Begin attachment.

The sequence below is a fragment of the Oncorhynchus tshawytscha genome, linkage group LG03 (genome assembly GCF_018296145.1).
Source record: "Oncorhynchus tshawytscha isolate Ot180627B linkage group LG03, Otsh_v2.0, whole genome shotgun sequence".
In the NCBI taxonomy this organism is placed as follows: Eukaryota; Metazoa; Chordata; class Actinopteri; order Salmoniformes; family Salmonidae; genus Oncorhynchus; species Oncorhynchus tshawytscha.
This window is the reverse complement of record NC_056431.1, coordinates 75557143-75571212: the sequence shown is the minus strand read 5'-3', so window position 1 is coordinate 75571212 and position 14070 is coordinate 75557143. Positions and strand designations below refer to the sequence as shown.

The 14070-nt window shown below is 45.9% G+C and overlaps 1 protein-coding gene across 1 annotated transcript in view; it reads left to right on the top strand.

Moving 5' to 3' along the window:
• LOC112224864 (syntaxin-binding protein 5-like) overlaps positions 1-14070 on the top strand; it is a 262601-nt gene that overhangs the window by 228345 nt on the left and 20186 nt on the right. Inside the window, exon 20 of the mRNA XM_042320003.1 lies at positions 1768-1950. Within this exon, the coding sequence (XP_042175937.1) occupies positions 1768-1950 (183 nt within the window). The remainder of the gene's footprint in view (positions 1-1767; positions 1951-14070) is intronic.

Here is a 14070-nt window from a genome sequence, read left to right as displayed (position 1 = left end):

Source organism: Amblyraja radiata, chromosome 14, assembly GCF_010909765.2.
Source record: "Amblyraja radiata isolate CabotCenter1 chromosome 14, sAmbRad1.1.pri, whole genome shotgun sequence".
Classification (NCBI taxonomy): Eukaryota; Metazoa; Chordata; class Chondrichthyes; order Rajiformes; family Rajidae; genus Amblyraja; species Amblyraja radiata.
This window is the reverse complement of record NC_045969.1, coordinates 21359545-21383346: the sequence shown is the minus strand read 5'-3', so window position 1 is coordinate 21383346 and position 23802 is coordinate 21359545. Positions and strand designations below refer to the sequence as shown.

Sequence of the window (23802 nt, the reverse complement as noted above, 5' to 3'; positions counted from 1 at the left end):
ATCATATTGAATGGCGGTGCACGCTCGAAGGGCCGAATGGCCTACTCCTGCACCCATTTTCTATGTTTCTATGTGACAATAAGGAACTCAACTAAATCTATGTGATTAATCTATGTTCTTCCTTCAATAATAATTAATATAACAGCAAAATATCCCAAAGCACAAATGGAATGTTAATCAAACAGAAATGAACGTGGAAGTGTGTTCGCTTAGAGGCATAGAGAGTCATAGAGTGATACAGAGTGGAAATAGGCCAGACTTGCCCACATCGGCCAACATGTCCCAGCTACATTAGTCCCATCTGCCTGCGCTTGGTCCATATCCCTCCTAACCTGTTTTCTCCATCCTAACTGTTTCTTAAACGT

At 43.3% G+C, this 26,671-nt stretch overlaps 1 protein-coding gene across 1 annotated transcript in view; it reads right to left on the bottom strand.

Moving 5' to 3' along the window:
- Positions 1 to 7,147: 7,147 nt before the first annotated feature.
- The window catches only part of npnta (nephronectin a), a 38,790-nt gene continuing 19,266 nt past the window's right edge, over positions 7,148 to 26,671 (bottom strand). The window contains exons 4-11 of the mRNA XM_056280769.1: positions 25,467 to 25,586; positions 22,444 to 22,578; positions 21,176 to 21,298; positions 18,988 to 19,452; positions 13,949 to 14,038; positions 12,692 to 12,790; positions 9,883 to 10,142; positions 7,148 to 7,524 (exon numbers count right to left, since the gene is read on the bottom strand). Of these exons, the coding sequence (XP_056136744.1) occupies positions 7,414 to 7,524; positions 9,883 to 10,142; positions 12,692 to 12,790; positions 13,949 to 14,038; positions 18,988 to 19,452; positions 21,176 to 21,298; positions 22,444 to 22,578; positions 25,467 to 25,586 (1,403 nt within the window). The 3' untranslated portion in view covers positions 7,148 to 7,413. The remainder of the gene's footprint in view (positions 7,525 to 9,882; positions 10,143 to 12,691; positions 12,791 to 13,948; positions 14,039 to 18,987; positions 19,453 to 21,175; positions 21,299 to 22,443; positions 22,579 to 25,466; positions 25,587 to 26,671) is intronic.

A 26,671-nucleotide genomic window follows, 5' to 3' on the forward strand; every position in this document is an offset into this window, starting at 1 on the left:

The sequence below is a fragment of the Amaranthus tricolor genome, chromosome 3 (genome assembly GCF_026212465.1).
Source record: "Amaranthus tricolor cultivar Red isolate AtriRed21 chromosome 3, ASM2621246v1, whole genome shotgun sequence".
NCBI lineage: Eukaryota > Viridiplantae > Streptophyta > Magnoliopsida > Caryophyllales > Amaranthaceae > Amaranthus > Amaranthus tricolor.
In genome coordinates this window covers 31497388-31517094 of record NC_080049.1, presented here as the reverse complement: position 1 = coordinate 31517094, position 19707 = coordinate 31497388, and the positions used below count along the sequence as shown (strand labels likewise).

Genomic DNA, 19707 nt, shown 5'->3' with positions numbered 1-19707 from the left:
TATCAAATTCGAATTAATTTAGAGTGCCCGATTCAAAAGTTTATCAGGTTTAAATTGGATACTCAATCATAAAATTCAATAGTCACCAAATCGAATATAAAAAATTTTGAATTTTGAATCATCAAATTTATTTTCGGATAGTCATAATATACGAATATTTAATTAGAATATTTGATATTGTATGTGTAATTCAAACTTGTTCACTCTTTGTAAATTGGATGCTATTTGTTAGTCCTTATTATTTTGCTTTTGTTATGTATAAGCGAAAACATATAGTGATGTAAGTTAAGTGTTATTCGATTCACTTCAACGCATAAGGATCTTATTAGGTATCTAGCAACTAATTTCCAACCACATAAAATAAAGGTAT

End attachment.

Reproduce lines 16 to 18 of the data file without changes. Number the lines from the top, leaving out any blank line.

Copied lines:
Moving 5' to 3' along the window:
- Positions 1 to 7,147: 7,147 nt before the first annotated feature.
- The window catches only part of npnta (nephronectin a), a 38,790-nt gene continuing 19,266 nt past the window's right edge, over positions 7,148 to 26,671 (bottom strand). The window contains exons 4-11 of the mRNA XM_056280769.1: positions 25,467 to 25,586; positions 22,444 to 22,578; positions 21,176 to 21,298; positions 18,988 to 19,452; positions 13,949 to 14,038; positions 12,692 to 12,790; positions 9,883 to 10,142; positions 7,148 to 7,524 (exon numbers count right to left, since the gene is read on the bottom strand). Of these exons, the coding sequence (XP_056136744.1) occupies positions 7,414 to 7,524; positions 9,883 to 10,142; positions 12,692 to 12,790; positions 13,949 to 14,038; positions 18,988 to 19,452; positions 21,176 to 21,298; positions 22,444 to 22,578; positions 25,467 to 25,586 (1,403 nt within the window). The 3' untranslated portion in view covers positions 7,148 to 7,413. The remainder of the gene's footprint in view (positions 7,525 to 9,882; positions 10,143 to 12,691; positions 12,791 to 13,948; positions 14,039 to 18,987; positions 19,453 to 21,175; positions 21,299 to 22,443; positions 22,579 to 25,466; positions 25,587 to 26,671) is intronic.